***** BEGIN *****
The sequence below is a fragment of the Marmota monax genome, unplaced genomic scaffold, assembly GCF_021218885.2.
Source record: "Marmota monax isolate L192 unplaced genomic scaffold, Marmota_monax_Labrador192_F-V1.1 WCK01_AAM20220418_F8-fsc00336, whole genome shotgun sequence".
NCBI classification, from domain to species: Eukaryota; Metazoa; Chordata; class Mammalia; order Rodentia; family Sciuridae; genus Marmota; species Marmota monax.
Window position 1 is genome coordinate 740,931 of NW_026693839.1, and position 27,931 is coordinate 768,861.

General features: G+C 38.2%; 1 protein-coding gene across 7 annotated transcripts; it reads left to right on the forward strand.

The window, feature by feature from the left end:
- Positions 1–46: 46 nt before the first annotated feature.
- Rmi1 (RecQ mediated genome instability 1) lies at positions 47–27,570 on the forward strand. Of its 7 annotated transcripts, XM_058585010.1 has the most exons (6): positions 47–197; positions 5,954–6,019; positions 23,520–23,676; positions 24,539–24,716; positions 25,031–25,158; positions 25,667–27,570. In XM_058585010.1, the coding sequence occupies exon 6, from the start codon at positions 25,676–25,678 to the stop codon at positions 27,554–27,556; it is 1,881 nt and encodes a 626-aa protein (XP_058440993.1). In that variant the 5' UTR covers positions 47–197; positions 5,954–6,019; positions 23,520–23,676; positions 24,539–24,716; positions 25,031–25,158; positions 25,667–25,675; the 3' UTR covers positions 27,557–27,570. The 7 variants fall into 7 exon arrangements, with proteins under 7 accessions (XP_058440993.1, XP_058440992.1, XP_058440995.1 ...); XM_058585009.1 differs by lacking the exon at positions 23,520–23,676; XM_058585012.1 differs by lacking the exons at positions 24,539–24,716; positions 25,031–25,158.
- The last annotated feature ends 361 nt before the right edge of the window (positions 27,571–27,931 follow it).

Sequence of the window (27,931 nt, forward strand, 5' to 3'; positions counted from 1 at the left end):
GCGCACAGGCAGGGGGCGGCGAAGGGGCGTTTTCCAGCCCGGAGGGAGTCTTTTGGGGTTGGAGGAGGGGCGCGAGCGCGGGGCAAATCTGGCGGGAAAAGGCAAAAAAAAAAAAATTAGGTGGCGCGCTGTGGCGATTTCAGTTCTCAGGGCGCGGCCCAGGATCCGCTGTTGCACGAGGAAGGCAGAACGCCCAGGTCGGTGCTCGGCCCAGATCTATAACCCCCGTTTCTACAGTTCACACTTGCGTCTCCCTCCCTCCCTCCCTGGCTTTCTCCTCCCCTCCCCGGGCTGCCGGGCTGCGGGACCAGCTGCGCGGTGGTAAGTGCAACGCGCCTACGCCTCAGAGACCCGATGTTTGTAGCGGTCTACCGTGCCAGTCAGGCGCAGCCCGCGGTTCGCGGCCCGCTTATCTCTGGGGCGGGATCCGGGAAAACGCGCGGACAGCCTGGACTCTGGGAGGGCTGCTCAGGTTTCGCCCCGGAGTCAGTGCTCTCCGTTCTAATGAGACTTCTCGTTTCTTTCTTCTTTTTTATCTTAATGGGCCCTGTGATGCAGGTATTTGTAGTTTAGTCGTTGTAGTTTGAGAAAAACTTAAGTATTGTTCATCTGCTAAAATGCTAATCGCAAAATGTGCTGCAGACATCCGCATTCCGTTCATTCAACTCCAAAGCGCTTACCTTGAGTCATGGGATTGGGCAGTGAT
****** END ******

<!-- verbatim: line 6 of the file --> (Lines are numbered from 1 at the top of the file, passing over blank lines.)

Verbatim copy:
The window, feature by feature from the left end: